The opinion of the court was delivered by: BURNS
In its bill, plaintiff, a Missouri corporation, alleges that it is successor to a corporation which issued a group policy of life insurance; that, as a member of the insured group, one Margaret Ann McKean received Certificate #1915 in the face amount of $ 2,000; that she died on July 16, 1950; and that defendants Gertrude Marie Kelly and Robert J. McKean, citizens of Pennsylvania, contest the right of the named beneficiaries, defendants Milton John Floom and Mary Elizabeth Floom, Ohio citizens, to receive the proceeds. The bill further alleges that Margaret Ann McKean misstated her age in her application for insurance, so that an additional premium of $ 128.64 is due plaintiff. Filing the instant 'Bill in the Nature of a Bill of Interpleader', and depositing $ 1,871.36 into the registry of this Court, plaintiff sought to have this Court (a) determine the rightful beneficiaries of the policy in question and (b) enjoin defendants from litigating the matter in any other court.
This Court gave a rule to show cause why the relief should not be granted. In answer thereto, defendants Milton John and Mary Elizabeth Floom have moved for dismissal of the bill; and defendants Gertrude Marie Kelly and Robert J. McKean have filed an answer to the bill, which answer includes a cross-claim against the Floom defendants. Subsequent to oral argument of the motion to dismiss, plaintiff reports that it has deposited an additional $ 128.64 into the registry of this Court.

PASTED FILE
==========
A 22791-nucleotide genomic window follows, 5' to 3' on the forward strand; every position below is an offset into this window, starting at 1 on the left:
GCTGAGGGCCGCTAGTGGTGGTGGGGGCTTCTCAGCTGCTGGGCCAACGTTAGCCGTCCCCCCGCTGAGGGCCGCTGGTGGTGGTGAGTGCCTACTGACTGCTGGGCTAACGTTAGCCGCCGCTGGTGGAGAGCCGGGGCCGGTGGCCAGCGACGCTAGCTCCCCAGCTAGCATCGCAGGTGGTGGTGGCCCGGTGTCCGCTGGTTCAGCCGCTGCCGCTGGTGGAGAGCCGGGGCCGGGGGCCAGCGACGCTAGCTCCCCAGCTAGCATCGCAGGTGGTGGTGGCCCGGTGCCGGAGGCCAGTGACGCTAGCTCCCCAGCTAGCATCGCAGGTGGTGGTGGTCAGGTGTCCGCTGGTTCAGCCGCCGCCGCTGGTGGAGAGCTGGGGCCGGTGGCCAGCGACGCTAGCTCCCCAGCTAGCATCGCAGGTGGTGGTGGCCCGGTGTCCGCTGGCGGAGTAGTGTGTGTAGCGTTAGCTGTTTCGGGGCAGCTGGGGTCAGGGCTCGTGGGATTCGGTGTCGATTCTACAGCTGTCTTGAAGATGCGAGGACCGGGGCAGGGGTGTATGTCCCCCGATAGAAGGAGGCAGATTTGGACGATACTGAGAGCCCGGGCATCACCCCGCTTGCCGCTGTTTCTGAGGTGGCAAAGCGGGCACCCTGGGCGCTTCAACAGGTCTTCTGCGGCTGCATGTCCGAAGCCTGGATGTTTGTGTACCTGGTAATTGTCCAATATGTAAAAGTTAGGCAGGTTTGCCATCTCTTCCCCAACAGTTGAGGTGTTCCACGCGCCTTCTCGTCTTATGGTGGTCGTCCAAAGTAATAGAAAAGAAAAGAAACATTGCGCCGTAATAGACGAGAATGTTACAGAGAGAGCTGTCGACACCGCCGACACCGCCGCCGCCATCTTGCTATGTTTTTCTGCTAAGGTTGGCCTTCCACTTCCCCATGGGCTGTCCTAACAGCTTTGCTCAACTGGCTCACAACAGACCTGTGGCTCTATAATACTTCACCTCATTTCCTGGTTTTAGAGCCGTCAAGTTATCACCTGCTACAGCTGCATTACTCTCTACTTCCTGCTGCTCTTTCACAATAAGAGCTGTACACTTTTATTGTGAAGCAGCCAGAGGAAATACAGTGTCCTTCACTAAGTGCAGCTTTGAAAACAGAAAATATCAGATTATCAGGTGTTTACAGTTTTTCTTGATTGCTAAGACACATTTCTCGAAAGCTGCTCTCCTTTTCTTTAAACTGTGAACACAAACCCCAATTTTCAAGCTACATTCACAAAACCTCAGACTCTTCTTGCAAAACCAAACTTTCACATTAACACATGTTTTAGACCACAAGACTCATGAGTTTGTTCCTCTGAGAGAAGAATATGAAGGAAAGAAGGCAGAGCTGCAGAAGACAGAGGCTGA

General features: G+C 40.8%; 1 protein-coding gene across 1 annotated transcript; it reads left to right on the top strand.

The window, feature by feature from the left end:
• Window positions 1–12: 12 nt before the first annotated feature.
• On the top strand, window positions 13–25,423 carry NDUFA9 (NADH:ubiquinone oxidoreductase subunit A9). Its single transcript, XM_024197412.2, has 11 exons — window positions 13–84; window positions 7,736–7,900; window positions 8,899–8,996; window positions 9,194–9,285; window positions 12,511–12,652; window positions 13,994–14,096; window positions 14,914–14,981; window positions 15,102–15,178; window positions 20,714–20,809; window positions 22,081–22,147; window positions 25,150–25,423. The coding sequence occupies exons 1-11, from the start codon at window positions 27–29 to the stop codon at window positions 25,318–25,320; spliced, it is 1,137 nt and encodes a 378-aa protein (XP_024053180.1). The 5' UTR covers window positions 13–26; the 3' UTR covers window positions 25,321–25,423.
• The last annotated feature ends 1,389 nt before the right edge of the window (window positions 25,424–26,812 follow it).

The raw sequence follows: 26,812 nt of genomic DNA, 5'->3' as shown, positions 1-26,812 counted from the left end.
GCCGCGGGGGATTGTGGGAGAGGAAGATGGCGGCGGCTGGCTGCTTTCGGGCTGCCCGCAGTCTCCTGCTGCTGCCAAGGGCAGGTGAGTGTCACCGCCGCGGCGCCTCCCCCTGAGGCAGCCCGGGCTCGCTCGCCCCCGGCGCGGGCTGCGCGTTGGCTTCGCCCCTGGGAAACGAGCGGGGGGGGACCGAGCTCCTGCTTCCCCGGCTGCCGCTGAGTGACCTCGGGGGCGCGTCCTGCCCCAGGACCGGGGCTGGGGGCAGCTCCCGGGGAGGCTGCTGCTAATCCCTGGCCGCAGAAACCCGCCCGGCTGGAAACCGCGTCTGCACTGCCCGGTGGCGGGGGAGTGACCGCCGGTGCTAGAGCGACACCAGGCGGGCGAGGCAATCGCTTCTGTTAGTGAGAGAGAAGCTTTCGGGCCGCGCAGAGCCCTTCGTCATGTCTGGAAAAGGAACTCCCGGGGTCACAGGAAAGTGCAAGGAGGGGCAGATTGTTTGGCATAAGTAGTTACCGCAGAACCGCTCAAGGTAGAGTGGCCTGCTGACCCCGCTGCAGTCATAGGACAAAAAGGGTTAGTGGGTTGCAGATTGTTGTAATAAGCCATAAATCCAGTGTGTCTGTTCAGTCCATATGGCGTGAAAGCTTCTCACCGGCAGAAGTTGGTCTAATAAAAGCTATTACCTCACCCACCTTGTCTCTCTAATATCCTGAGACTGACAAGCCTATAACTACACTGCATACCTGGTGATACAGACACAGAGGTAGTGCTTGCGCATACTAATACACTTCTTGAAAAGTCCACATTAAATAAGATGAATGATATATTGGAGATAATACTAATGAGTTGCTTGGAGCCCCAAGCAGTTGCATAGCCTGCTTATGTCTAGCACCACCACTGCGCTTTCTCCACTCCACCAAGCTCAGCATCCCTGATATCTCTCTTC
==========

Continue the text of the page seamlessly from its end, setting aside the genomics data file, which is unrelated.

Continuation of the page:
The basis of the motion to dismiss is the theory that, in claiming $ 128.64 of the proceeds of the policy, plaintiff is not acting as a purely disinterested stakeholder, which status is asserted by the Floom defendants to be essential to the maintenance of suit. Connecticut General Life Insurance Co. v. Yaw, D.C.W.D.N.Y. 1931, 53 F.2d 684, is cited in support of that contention. That case may be assumed to be a correct interpretation of the statute as it was in 1931. Since that time, however, the statute has been amended; and the present law, 28 U.S.C.A. §§ 1335, 2361, provides specifically for bills in the nature of interpleader, which the bill here under consideration is designated. As was pointed out in United States v. Sentinel Fire Ins. Co., 5 Cir., 1949, 178 F.2d 217, 223, in a bill in the nature of interpleader, the plaintiff 'need not stand neutral as to all of the claims of all of the parties.' See also Equitable Life Assur. Soc. of United States v. Maloney, D.C.E.D. Mo. 1948, 85 F.Supp. 212, 215, and the decision of Judge Marsh of this Court in Westinghouse Electric Corp. v. United Electrical Radio & Machine Workers, D.C.W.D. Pa. 1950, 92 F.Supp. 841, 843. The development*of bills in the nature of interpleader is set forth in some detail in John Hancock Mutual Life Ins. Co. v. Kegan, D.C.D. Md. 1938, 22 F.Supp. 326, 328 ff., and need not be here repeated. It is sufficient to state that, there being a complete diversity of citizenship between the two sets of adverse claimants and between plaintiff and all claimants, the right of plaintiff to a bill in the nature of interpleader is not defeated because plaintiff seeks recovery of a premium deficiency from the proceeds of the policy.
And now, March 19, 1951, the motion of Milton John Floom and Mary Elizabeth Floom to dismiss this cause and to dismiss the order of this Court dated January 3, 1951, will be, and hereby is, denied.
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